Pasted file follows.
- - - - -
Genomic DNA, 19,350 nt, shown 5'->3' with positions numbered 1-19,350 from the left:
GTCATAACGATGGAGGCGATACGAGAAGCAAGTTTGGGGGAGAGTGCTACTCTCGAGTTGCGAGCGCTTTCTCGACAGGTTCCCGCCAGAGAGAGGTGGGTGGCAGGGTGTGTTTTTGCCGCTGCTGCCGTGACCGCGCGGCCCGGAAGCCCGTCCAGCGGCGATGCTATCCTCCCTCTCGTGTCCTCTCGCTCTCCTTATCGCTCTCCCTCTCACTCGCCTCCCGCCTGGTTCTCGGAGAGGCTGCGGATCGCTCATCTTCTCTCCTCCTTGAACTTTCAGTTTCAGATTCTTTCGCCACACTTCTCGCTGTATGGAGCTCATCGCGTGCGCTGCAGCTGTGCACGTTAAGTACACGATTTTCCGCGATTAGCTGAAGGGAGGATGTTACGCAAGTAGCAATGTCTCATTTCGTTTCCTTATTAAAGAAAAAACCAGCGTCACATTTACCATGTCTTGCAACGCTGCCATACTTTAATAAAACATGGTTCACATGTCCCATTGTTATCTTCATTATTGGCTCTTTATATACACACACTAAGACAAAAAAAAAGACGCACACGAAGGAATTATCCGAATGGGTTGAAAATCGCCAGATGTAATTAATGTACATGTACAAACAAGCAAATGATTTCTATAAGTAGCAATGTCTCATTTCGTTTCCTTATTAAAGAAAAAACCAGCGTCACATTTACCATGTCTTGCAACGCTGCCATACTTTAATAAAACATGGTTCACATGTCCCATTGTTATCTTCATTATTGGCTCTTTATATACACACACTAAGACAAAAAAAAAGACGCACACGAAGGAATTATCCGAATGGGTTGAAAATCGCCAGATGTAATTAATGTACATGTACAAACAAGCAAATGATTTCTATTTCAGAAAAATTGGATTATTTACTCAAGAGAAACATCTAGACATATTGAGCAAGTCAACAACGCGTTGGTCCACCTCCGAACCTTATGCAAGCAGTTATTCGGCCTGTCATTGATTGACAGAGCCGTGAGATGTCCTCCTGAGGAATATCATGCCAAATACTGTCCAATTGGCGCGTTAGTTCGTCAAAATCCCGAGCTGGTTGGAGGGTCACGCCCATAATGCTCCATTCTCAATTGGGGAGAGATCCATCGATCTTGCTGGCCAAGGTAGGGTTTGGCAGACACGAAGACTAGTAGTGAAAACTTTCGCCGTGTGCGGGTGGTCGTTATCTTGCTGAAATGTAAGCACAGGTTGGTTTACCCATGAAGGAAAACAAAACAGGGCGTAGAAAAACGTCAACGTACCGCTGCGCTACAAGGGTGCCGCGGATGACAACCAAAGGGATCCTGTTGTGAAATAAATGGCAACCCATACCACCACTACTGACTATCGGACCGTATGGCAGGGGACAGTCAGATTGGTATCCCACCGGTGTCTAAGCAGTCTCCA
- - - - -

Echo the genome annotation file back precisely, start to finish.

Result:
Genomic DNA, 19,350 nt, shown 5'->3' with positions numbered 1-19,350 from the left:
GTCATAACGATGGAGGCGATACGAGAAGCAAGTTTGGGGGAGAGTGCTACTCTCGAGTTGCGAGCGCTTTCTCGACAGGTTCCCGCCAGAGAGAGGTGGGTGGCAGGGTGTGTTTTTGCCGCTGCTGCCGTGACCGCGCGGCCCGGAAGCCCGTCCAGCGGCGATGCTATCCTCCCTCTCGTGTCCTCTCGCTCTCCTTATCGCTCTCCCTCTCACTCGCCTCCCGCCTGGTTCTCGGAGAGGCTGCGGATCGCTCATCTTCTCTCCTCCTTGAACTTTCAGTTTCAGATTCTTTCGCCACACTTCTCGCTGTATGGAGCTCATCGCGTGCGCTGCAGCTGTGCACGTTAAGTACACGATTTTCCGCGATTAGCTGAAGGGAGGATGTTACGCAAGTAGCAATGTCTCATTTCGTTTCCTTATTAAAGAAAAAACCAGCGTCACATTTACCATGTCTTGCAACGCTGCCATACTTTAATAAAACATGGTTCACATGTCCCATTGTTATCTTCATTATTGGCTCTTTATATACACACACTAAGACAAAAAAAAAGACGCACACGAAGGAATTATCCGAATGGGTTGAAAATCGCCAGATGTAATTAATGTACATGTACAAACAAGCAAATGATTTCTATAAGTAGCAATGTCTCATTTCGTTTCCTTATTAAAGAAAAAACCAGCGTCACATTTACCATGTCTTGCAACGCTGCCATACTTTAATAAAACATGGTTCACATGTCCCATTGTTATCTTCATTATTGGCTCTTTATATACACACACTAAGACAAAAAAAAAGACGCACACGAAGGAATTATCCGAATGGGTTGAAAATCGCCAGATGTAATTAATGTACATGTACAAACAAGCAAATGATTTCTATTTCAGAAAAATTGGATTATTTACTCAAGAGAAACATCTAGACATATTGAGCAAGTCAACAACGCGTTGGTCCACCTCCGAACCTTATGCAAGCAGTTATTCGGCCTGTCATTGATTGACAGAGCCGTGAGATGTCCTCCTGAGGAATATCATGCCAAATACTGTCCAATTGGCGCGTTAGTTCGTCAAAATCCCGAGCTGGTTGGAGGGTCACGCCCATAATGCTCCATTCTCAATTGGGGAGAGATCCATCGATCTTGCTGGCCAAGGTAGGGTTTGGCAGACACGAAGACTAGTAGTGAAAACTTTCGCCGTGTGCGGGTGGTCGTTATCTTGCTGAAATGTAAGCACAGGTTGGTTTACCCATGAAGGAAAACAAAACAGGGCGTAGAAAAACGTCAACGTACCGCTGCGCTACAAGGGTGCCGCGGATGACAACCAAAGGGATCCTGTTGTGAAATAAATGGCAACCCATACCACCACTACTGACTATCGGACCGTATGGCAGGGGACAGTCAGATTGGTATCCCACCGGTGTCTAAGCAGTCTCCA